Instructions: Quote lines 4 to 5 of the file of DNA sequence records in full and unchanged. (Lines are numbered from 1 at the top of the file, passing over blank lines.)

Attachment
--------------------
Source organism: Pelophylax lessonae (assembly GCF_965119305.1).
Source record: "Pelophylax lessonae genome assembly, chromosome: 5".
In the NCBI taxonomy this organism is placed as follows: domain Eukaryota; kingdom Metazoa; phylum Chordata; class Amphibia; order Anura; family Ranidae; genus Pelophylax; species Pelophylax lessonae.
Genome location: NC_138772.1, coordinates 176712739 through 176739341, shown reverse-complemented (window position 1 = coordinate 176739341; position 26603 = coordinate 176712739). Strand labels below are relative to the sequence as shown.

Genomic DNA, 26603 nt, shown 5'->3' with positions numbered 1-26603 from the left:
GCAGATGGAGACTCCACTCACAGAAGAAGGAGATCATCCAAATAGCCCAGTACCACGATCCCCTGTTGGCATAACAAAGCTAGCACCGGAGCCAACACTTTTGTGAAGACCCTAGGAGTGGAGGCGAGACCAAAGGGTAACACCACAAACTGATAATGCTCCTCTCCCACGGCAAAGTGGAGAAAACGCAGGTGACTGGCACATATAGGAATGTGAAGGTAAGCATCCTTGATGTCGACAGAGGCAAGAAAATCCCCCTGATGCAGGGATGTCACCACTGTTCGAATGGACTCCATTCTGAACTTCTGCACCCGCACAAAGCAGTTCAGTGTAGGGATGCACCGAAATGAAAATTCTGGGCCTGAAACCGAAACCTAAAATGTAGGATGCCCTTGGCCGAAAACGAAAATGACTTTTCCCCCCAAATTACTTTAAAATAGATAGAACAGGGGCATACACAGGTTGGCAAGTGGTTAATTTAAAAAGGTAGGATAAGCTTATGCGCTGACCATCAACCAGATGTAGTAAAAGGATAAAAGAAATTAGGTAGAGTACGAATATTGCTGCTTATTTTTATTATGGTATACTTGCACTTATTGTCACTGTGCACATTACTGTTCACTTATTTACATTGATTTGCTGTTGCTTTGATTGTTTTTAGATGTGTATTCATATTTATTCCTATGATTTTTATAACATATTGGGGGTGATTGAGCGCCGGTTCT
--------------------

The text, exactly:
Genome location: NC_138772.1, coordinates 176712739 through 176739341, shown reverse-complemented (window position 1 = coordinate 176739341; position 26603 = coordinate 176712739). Strand labels below are relative to the sequence as shown.

Genomic DNA, 26603 nt, shown 5'->3' with positions numbered 1-26603 from the left: